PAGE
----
Hey, welcome back! Did you have a nice holiday? Well, you didn’t come here to talk about your mom’s stuffing. Let’s start the work-week off right with some Rampage vs. Wandy video-hype. Above is an original HL by MMA Scraps, which shows how their first two meetings went down in PRIDE — including some great behind-the-scenes footage of ‘Page dropping multiple MF-bombs — and what the two fighters have been up to since then (i.e., destroying people). As you’ll see, Jackson blames his first loss against Silva on not being able to breathe because of a cold; similarly, he now blames his first PRIDE loss against Kazushi Sakuraba on being poisoned.

But in the Telegraph UK interview video below, Jackson acknowledges that his past defeats at the hands of the Axe-Murderer were only due to him being "a terrible fighter." Of course he believes that he’s improved a great deal since those two ugly losses — though we already know how Wandy thinks the third fight will end. Silva/Jackson III co-headlines UFC 92 (December 27th, Las Vegas).


Wanderlei Hits the Monkey Bars

(Wanderlei Silva makes the most of his recess time.  Check out the full gallery from "The Axe Murderer’s" training session at Combat Lifestyle.)

Ricky Hatton’s conditioning coach says "Rampage" Jackson will be in the best shape of his life for UFC 92, but get a look at Wanderlei Silva, who also seems to have upped his game since relocating to Las Vegas.  Could the third meeting between these two old foes be the best one yet?

Well, some of that will depend on whether Rampage decides to fast before the fight or not (personally, I recommend eating food), and whether Silva still has his number in the Thai clinch.  But seeing both these guys revolutionize their training and diet before their third fight just goes to show how far the sport has come in the last few years: from guys known only to hardcore fans, training at obscure gyms, to TMZ-caliber celebrities and world class athletes with the best coaches and playground equipment money can buy.

Rampage had better be training just as hard as Silva is.  Beyond just showing up in good shape, he’ll need some extra help to get over the psychological hurdles if he’s going to beat the man who put him face-first through the ropes four years ago.  Something tells me "The Secret" just ain’t gonna do it.


Videos: The Matt Lindland Story, UFC Stars Shot for ESPN + More

Above is the trailer for Fighting Politics, a new documentary about Matt Lindland‘s path from collegiate wrestler to mixed martial artist, his questionable dismissal from the UFC over an unapproved sponsor, and his life’s second act as a politician in his home state of Oregon. Notable MMA journalists Loretta Hunt and Josh Gross appear in interviews, suggesting that Lindland was actually fired to make room for poster-boy Rich Franklin as middleweight champion, while Keith Evans (formerly of the UFC and IFL) says “Dana White is not the same guy that I knew back then.” The release date is still TBA, but I think it’s safe to say that Dana won’t be there on opening night.

Speaking of the Baldfather, Dana White was recently shot for ESPN: The Magazine, along with everyone’s favorite Octagon Girl Arianny Celeste and fighters Randy Couture, Forrest Griffin, and Stephan Bonnar. Watch as the ESPN photo editor becomes visibly freaked out by Randy’s ear, Stephan is brought in just so Arianny can have something to sit on, and Dana has to keep his t-shirt on while entering the pool. After the jump: A fairly sick highlight video of PRIDE’s 2006 Open-Weight GP; props to CREzja1.


Denis Kang to Debut in UFC Against Alan Belcher in Dublin?

(Anyone else have a sudden hankering for soccer kicks and head stomps?)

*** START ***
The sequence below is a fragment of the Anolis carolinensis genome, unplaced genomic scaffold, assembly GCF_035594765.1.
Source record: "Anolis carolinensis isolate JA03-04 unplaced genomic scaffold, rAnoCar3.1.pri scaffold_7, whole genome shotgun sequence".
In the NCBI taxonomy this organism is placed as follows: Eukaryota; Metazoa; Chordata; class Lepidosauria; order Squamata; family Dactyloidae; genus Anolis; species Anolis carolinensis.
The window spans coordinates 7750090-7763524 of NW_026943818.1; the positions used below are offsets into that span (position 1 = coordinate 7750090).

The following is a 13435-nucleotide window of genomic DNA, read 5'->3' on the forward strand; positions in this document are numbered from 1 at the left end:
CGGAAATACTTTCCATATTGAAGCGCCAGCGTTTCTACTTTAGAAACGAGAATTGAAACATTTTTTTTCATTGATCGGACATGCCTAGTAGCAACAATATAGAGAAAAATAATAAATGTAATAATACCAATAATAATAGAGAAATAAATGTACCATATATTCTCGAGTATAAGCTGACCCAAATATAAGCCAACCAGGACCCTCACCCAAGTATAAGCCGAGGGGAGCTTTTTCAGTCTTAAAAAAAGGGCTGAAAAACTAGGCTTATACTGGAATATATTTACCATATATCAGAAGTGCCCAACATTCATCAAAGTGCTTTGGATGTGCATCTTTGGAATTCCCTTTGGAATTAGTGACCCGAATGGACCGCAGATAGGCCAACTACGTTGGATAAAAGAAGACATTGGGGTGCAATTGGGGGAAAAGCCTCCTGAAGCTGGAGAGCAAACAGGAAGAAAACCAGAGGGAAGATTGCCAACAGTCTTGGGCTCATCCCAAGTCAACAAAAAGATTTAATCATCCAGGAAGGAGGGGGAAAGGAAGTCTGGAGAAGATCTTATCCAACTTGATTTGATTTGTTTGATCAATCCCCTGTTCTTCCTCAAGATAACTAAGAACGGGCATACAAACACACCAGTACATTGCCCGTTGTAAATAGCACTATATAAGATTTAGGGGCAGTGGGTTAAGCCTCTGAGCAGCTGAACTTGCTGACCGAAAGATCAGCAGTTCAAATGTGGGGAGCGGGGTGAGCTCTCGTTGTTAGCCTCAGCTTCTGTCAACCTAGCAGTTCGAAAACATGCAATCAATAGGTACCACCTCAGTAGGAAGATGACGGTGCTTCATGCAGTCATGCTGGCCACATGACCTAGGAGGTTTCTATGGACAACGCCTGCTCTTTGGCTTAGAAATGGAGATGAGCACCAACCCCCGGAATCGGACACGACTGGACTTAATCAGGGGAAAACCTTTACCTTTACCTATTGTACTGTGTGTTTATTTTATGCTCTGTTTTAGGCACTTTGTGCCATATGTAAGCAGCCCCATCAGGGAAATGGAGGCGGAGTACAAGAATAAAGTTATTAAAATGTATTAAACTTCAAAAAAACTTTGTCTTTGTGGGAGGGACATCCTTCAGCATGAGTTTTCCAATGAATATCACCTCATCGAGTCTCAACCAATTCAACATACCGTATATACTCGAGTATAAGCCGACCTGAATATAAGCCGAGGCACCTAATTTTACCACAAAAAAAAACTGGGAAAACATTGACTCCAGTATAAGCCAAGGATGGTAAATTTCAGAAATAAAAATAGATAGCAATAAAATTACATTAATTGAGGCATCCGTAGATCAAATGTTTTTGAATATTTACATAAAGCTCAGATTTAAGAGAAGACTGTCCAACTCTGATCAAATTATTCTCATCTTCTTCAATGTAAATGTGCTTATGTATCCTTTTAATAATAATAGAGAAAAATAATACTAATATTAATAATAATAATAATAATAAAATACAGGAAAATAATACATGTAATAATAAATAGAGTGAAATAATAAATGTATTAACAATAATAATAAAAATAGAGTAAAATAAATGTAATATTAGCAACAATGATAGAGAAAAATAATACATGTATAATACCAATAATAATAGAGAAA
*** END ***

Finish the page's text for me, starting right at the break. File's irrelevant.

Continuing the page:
Newly acquired ATT fighter and former Pride bad-ass Denis Kang could make his UFC debut in front of a different foreign audience, as rumor has it he may take on Alan “The Talent” Belcher at UFC 93 in Dublin, Ireland on January 17. Bout agreements have reportedly been sent to both camps, and while it’s not yet official Belcher says he’s accepting and is waiting to hear from Kang.

Starting Kang off with Belcher, who’s coming off a very narrow decision win over Ed Herman at Ultimate Fight Night 15, may be a sign that the UFC is perfectly willing to bring him along slowly rather than try to fast-track Kang for a title shot. Not that Belcher’s a punk, but he’s also not quite as explosive or experienced as Kang.

If this fight gets added to the card along with Franklin-Henderson and Coleman-Rua, the UFC will have every reason to expect a successful debut in Dublin. Then again, the event is already sold out, so maybe they aren’t too concerned.


The 10 Greatest MMA Videos I’ve Ever Seen

In the year I’ve been writing this site, I’ve watched millions, perhaps billions of MMA videos — everything from fights to highlight reels to documentaries to Chuck Liddell wasted on a morning show. Most of them I’ve forgotten as soon as they were over. Some of them may stay with me forever. The ten videos below represent the best overview of this crazy sport that I can possibly present. And I won’t degrade their brilliance by ranking them. Think of this as my personal mixtape to you…

Aleksander Emelianenko vs. James Thompson, PRIDE 28, 10/31/04

Thompson’s unbridled rage and Aleks’s sleepy stoicism combine for my favorite face-off ever — and the 11-second knockout ain’t bad either. Seriously, this never gets old.

“Sakuraba: Beautiful Day”

Maybe the most inspiring single-fighter highlight video of all time. Though Kazushi Sakuraba’s gory losses to guys like Wanderlei Silva, Ricardo Arona, and Antonio Schembri are just as memorable as his wins, Saku at his best was MMA at its best — inventive, thrilling, and joyous.

Absolute Fighting Championship 1 Highlights

Moscow, 1995. A 32-man one-day bareknuckle tournament. A 6’8″ Brazilian beast named Ricardo Morais. Four submissions via strikes (all in under two minutes) and one rear-naked choke after a ten-minute battle with Mikhail Illoukhine. Even if the rest of Morais’s career didn’t quite live up to the promise of his fearsome debut, he was legendary that night.


Pride Vet Enson Inoue Busted For Weed

(Possession with intent to get groovy.)

First EliteXC shuts down and now this. Former Pride fighter and MMA veteran Enson Inoue was popped for marijuana possession in Tokyo this past weekend. The forty-one-year-old fighter was nailed by the Tokyo Metropolitan Police, and he admitted to getting the weed from an acquaintance and “inhaling three or four times in a month“:

According to reports at both Mainichi Daily News and Nikkan Sports, a policeman busted Inoue at 3 PM JST on the 18th (Saturday) at a coin-parking machine in (Ikebukuro) Toshima city (Tokyo). During a car inspection, the policeman discovered marijuana cigarettes (up to 16.9 grams of marijuana) in the car’s sunroof, door compartment, and pocket(s) of Inoue’s clothing.

Damn, Enson. In the sunroof? Really?

As you may or may not know, marijuana laws in Japan are pretty strict, as an unfortunate Russian sumo wrestler found out earlier this year, so this could go badly for Inoue. 16.9 grams is enough to get you in hot water lots of places, but especially in a country that’s been coming down hard on pot-smoking pro athletes lately. Ironic, considering it’s known to MMA fans as the home of rampant steroid use.

Best of luck, Enson. In trying times like these, who can blame a man for keeping a marijuana cigarette in his sunroof?